Kalisa Villafana, originally from Trinidad & Tobago, currently works as a process engineer at Intel Corporation in Chandler, Arizona. A month ago, she made history to become Florida State University’s first African-American woman recipient of a doctoral degree in nuclear physics.
Villafana put on her graduation regalia on Friday Aug. 9, 2019, to attend the first of two summer commencement ceremonies at FSU. Along with other Florida State University grads, she walked across the aisle to receive her PhD in nuclear physics.
Even though two other women, Rebeka Lubna and Maria Anastasiou, are graduating with a doctoral degree in nuclear physics as well, she’s the first African-American female graduate to have attained such an achievement at the university.
Beyond a doubt, it’s a proud moment for Villafana. “It’s overwhelming and a pretty big deal,” she said in an interview with Tallahassee Democrat before the ceremony.
“Hopefully, other young girls are motivated when they see us, even though the field is predominantly white and male,” she continued. “Hopefully, they see that they too can be a physicist. You may not see a lot of us, but we’re there. We’re out there.”
And Villafana is the 96th African-American woman in the country to be awarded a PhD in physics.
She told Trinidad and Tobago Guardian via a Skype interview: “There aren’t a lot of women physicists—there aren’t a lot of African-American physicists…In the US, there aren’t yet 100 African-American women with PhD’s in Physics and I believe now I’m either number 95 or 96.”
Talking to WTXL, Villafana shared she wouldn’t have reached this major milestone without the support and help of her family, friends, and FSU along the journey. “The support system is the reason why I was able to finish,” said Villafana, a Seminole who loves math and science.
Villafana attended Holy Faith Convent in Trinidad and Tobago. “It was a strict Catholic girls’ school,” she said. Fascinated by science experiments, Villafana knew she wanted to be a physicist at the age of 12.
“We had a lot of courses, and we were exposed to tons of physics experiments. The teacher would explain that this is how we understand how the universe works. I thought it was interesting. From then on, I said I want to be physicist. That never changed,” she said.
Villafana got the opportunity to attend Florida A&M University in the United States, where she earned her undergraduate degree. After working in Trinidad and Tobago for a year, she returned to Tallahassee to pursue an advanced degree with FSU for greater career opportunities.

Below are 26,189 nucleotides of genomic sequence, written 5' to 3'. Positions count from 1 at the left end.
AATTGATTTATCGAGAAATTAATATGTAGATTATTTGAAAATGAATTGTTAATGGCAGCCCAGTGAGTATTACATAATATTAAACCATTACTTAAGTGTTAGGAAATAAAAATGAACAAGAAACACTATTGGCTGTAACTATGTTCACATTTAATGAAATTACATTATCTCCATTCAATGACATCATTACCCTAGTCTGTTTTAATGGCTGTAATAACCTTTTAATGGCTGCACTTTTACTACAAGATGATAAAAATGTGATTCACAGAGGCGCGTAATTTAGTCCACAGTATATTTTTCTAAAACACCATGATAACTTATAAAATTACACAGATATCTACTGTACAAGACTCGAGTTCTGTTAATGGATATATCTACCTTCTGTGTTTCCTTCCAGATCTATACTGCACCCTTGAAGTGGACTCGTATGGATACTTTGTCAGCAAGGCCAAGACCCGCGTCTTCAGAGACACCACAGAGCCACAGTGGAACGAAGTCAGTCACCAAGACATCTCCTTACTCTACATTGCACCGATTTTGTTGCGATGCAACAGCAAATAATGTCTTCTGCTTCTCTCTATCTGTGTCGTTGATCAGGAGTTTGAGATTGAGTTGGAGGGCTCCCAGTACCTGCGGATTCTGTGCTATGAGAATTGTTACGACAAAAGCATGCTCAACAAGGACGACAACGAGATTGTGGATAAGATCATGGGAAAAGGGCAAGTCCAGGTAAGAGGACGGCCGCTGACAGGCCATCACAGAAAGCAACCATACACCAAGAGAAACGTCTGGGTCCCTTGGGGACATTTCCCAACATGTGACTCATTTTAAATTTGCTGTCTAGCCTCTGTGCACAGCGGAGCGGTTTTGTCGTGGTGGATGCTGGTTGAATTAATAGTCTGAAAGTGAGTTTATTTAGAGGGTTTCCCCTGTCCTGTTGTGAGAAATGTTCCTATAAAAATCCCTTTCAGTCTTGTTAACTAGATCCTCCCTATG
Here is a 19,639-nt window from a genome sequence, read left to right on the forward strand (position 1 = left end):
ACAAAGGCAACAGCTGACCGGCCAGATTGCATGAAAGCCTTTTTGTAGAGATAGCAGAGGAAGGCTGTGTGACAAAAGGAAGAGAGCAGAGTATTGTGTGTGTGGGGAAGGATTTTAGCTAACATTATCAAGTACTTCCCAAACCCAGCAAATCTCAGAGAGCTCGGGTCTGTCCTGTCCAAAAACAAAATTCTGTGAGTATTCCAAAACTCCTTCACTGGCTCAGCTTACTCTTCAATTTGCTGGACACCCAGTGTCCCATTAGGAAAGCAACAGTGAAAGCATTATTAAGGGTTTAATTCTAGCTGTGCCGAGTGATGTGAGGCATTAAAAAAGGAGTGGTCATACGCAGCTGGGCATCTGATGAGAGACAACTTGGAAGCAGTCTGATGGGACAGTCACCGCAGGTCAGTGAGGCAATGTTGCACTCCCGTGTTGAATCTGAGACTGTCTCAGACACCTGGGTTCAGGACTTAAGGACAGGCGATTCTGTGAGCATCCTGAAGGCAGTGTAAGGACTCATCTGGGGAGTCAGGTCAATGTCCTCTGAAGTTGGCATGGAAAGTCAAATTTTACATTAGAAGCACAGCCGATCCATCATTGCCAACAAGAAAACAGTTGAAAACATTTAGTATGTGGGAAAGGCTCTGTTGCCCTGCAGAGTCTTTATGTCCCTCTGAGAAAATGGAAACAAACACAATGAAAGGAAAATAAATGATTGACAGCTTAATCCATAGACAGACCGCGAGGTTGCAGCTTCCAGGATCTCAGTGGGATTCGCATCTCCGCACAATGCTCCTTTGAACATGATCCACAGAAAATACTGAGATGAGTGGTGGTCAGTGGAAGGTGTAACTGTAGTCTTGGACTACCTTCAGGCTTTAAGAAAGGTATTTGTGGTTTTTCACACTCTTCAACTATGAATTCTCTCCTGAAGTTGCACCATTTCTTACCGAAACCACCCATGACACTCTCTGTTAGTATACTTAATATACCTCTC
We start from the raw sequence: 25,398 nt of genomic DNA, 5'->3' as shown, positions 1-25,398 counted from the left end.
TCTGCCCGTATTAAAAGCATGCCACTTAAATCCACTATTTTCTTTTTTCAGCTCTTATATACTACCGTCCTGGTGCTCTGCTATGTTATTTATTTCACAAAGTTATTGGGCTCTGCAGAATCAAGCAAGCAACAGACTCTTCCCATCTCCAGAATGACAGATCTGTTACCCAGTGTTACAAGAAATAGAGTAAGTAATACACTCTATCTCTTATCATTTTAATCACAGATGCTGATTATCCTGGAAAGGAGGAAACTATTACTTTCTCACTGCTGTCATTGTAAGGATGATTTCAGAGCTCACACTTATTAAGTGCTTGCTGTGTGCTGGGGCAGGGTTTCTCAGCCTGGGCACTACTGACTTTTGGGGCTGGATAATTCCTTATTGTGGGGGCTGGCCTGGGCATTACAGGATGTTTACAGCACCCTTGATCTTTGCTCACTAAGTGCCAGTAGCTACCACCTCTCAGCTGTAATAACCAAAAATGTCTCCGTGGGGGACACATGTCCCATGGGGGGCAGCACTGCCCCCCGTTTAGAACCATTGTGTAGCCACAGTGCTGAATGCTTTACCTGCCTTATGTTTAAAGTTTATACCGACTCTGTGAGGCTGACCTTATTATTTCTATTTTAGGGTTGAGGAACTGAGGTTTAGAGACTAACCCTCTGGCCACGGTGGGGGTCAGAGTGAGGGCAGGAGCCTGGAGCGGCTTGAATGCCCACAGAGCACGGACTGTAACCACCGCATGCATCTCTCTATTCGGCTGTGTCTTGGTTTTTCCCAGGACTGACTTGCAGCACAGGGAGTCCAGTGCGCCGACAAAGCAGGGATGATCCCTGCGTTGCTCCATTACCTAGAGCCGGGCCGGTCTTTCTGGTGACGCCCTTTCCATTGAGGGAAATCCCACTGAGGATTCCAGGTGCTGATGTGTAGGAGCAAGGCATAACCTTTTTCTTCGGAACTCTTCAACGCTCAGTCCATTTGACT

Mark Riley, FSU Graduate School Dean, said of Villafana: “She’s brilliant, she’s a lot of fun. She’s got a great sense of humor. You have to have a great sense of humor in science. Not everything works.” He added: “You have to pick yourself up, you’ve got to carry on, you’ve got to dig through the data.”
Also one of Kalisa’s professors, Riley has been with Villafana as she worked toward her goal. The journey hasn’t been easy though. Faced with plenty of challenges, Villafana had wanted to quit.
However, a world-renowned physicist, Riley made sure she did not, and “the Florida State University physicist department really made sure that I did not and I feel like that’s the reason why I’m here at this point,” Villafana said.
Other than becoming the first African-American woman to get a PhD in nuclear physics at FSU, she has a few other accomplishments to boost her resume—her research has been presented in top science journals.
In addition, while Villafana was at FSU, she served as a mentor to minority students to encourage them to pursue graduate studies. “I hope that it would encourage other young men and other young minorities and in general pursue their passions even if the people or the majority of people in the field don’t look like you,” she said.
Villafana also hopes to contribute to her home country by helping young Trinidadians get to the school of their dreams.
“I want to show them how to get to the next point,” she said. “In Trinidad, many people don’t know how to get to the United States and get a Ph.D. that’s paid for by the school. They don’t know how to go from being an international student from the islands to a doctor in the U.S.”
Now working with Intel Corporation, Villafana has mapped out her career ambitions.
“Beyond the Ph.D., I plan to pursue a career in medical physics, using my training in nuclear physics, radiation and accelerator science to help in the fight against cancer,” she said, according to the FSU website.
This Article Originally Published at theepochtimes